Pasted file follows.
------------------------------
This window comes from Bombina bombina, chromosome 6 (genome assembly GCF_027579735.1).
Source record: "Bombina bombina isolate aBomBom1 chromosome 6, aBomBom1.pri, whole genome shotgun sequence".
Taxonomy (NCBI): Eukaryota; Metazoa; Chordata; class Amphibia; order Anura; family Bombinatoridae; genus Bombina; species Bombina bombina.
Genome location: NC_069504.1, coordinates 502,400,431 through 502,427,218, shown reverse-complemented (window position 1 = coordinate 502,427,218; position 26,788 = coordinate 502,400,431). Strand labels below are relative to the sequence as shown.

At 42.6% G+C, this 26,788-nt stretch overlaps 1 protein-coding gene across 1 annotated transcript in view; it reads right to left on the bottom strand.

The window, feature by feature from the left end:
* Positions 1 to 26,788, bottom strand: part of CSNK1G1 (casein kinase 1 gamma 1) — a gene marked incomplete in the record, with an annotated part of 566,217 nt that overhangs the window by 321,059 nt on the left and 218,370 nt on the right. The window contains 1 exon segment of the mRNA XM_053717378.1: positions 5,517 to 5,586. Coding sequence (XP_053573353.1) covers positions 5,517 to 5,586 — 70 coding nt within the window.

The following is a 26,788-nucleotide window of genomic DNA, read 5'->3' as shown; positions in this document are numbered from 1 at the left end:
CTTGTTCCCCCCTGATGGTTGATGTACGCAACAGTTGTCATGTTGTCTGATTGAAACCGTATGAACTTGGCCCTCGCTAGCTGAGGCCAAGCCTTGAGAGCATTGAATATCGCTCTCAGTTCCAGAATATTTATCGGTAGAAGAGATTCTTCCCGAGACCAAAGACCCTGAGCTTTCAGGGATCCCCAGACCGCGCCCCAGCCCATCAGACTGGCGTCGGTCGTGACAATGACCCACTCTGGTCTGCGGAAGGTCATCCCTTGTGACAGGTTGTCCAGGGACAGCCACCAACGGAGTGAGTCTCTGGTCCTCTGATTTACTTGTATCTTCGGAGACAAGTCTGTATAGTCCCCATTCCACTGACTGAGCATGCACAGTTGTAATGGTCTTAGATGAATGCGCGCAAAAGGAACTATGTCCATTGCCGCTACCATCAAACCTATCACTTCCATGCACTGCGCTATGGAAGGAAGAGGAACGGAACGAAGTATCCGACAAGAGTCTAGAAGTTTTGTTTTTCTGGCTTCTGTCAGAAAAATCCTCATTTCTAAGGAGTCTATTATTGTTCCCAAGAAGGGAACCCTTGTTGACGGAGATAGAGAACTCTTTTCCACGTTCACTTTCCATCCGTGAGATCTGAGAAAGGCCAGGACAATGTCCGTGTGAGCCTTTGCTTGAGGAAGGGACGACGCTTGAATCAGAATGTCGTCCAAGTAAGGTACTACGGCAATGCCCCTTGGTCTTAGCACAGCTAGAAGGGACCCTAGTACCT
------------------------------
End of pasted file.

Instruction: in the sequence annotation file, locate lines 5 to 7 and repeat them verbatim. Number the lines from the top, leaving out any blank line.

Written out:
At 42.6% G+C, this 26,788-nt stretch overlaps 1 protein-coding gene across 1 annotated transcript in view; it reads right to left on the bottom strand.

The window, feature by feature from the left end:
* Positions 1 to 26,788, bottom strand: part of CSNK1G1 (casein kinase 1 gamma 1) — a gene marked incomplete in the record, with an annotated part of 566,217 nt that overhangs the window by 321,059 nt on the left and 218,370 nt on the right. The window contains 1 exon segment of the mRNA XM_053717378.1: positions 5,517 to 5,586. Coding sequence (XP_053573353.1) covers positions 5,517 to 5,586 — 70 coding nt within the window.